Pandor heads to Equatorial Guinea to seek release of jailed SA duo

Minister of International Relations and Cooperation Naledi Pandor will travel to Equatorial Guinea this weekend to try to persuade that country’s government to release the two South African oil engineers who have been detained there for almost 15 months on apparently trumped-up charges. .

Pandor department spokesperson Clayson Monyela confirmed to daily Mavéricok that achieving the release of Frederik (Frik) Potgieter and Peter Huxham would be the objective of Pandor’s visit to the Central African State.

“The families are desperate for news about Frik and Peter and for their urgent release,” Francois Nigrini, a spokesman for their families, said Wednesday night.

“More than 14 months have passed since they were arrested and illegally imprisoned in Equatorial Guinea. They are innocent and were simply in the wrong place at the wrong time. We hope that Minister Pandor’s visit can secure their release and we are deeply grateful for all the efforts to bring them home.”

The two men were arrested on February 9, 2023 and charged with drug trafficking. However, their families suspect that the real reason was that two days before their arrest, South Africa had confiscated two luxury homes and a superyacht in Cape Town belonging to the extremely wealthy vice president of Equatorial Guinea, Teodoro Nguema Obiang Mangue.

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The seizure was related to another case and had nothing to do with Potgieter and Huxham, so their families say they were simply in the wrong place at the wrong time.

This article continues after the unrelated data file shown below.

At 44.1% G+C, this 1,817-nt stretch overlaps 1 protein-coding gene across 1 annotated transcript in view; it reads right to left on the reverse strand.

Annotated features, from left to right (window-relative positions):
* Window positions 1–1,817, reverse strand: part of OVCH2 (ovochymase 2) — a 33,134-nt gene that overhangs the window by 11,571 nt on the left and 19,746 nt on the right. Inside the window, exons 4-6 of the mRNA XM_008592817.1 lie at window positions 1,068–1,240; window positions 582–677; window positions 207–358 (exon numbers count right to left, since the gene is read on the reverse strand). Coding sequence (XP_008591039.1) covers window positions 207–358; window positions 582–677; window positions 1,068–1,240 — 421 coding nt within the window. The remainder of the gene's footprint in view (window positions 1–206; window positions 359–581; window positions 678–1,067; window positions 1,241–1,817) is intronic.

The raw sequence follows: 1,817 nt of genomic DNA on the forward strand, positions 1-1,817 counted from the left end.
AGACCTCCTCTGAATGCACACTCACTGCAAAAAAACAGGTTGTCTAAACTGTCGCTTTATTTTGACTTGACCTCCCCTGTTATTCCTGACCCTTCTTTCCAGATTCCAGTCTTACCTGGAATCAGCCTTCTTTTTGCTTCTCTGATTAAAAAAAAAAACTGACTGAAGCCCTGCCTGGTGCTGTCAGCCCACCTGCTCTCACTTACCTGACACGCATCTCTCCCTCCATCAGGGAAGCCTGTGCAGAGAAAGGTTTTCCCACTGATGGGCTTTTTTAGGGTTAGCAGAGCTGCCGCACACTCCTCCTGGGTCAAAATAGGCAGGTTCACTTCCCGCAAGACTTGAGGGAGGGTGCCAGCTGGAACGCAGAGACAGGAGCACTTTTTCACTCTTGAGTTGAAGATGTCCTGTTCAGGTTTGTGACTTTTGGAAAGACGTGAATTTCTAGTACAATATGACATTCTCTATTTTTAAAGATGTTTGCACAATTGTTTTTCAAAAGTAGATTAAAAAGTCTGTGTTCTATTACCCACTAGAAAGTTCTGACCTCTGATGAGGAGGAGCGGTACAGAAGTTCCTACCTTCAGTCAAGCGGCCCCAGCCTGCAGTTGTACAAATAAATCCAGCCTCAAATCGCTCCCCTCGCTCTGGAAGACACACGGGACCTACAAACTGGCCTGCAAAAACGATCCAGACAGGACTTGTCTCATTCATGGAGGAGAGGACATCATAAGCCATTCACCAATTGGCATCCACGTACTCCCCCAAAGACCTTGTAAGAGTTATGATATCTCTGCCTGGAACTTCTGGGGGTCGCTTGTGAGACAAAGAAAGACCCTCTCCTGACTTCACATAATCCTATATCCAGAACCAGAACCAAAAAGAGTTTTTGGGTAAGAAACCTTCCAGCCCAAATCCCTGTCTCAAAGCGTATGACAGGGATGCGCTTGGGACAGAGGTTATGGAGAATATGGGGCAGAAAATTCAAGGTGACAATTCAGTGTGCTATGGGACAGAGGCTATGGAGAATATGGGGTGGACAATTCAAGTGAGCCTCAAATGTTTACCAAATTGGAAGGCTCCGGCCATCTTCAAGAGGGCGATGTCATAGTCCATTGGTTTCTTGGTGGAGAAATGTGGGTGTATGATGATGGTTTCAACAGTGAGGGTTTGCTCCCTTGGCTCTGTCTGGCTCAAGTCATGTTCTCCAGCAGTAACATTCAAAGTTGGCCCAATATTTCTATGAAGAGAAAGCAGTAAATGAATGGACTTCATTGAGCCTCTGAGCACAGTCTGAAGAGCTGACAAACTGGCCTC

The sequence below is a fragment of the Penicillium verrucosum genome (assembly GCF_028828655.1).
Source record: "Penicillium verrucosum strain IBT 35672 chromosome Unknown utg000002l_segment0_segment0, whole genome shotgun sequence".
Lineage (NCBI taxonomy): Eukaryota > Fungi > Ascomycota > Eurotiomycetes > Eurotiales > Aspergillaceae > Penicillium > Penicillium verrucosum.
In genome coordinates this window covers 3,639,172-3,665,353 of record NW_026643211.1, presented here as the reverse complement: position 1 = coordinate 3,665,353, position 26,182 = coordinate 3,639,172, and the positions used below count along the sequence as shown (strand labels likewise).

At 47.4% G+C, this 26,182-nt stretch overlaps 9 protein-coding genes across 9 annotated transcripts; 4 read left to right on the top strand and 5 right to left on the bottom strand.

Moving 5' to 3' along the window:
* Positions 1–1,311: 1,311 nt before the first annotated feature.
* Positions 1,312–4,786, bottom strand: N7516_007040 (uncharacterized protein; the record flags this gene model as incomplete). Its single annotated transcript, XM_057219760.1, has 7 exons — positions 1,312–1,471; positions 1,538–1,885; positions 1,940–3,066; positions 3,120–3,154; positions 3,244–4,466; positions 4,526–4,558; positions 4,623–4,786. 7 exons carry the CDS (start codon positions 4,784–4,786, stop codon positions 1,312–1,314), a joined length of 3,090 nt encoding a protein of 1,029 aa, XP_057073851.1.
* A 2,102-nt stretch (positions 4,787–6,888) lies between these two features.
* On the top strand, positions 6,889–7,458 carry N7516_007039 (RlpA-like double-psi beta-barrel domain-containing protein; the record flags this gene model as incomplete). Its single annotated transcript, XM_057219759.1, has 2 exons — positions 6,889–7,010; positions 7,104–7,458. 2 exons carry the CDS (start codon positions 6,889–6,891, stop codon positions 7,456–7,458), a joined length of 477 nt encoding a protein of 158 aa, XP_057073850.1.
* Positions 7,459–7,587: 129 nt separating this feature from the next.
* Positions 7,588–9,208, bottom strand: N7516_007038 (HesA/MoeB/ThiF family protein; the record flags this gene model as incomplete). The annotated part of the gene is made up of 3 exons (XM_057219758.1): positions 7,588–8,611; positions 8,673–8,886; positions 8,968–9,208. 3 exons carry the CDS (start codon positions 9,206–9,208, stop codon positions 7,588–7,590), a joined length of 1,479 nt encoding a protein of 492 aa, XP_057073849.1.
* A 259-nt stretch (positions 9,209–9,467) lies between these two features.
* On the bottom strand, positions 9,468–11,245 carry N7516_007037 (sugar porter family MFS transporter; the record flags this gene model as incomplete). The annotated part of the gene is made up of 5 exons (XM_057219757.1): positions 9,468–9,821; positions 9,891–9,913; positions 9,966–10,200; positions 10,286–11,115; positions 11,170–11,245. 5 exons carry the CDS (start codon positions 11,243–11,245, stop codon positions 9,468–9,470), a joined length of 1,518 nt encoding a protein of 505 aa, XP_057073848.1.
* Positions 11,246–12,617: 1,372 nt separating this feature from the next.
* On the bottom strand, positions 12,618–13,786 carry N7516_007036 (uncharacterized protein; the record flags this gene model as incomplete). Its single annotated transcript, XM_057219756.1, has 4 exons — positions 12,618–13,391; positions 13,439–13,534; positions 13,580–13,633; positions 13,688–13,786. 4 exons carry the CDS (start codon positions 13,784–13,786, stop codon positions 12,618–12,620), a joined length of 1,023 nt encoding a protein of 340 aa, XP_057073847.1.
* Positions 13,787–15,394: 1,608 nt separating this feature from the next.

“Frik and Peter are professional and highly experienced engineers who were working for the Dutch company SBM Offshore in Equatorial Guinea at the time of their arrests,” Shaun Murphy, a spokesman for the Potgieter family, said in February this year.

“Frik and Peter are hostages in the hands of a foreign power. “These two men find themselves in the situation they are in due to an international dispute between South Africa and Equatorial Guinea.”

The two men were arrested at their hotel in Malabo, Equatorial Guinea, the night before their flight back to South Africa after a five-week job rotation.

At their trial in June 2023, they each received a 12-year sentence, a primary fine of $5 million and additional fines to share between them, “for fabricated drug offenses,” Murphy said.

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“The sentence and fines are much higher than current Equatorial Guinea law allows. His trial, marked by numerous irregularities, took place in June 2023.

“The sentence and fines were based on outdated penalties for the alleged crimes, indicating a disturbing departure from the country’s new Penal Code.

“The prosecutor did not present any witnesses or expert reports to the court, nor was any evidence presented that the alleged drugs were found on the two men and, furthermore, the nature of the alleged drugs was not conclusively proven or demonstrated.” DM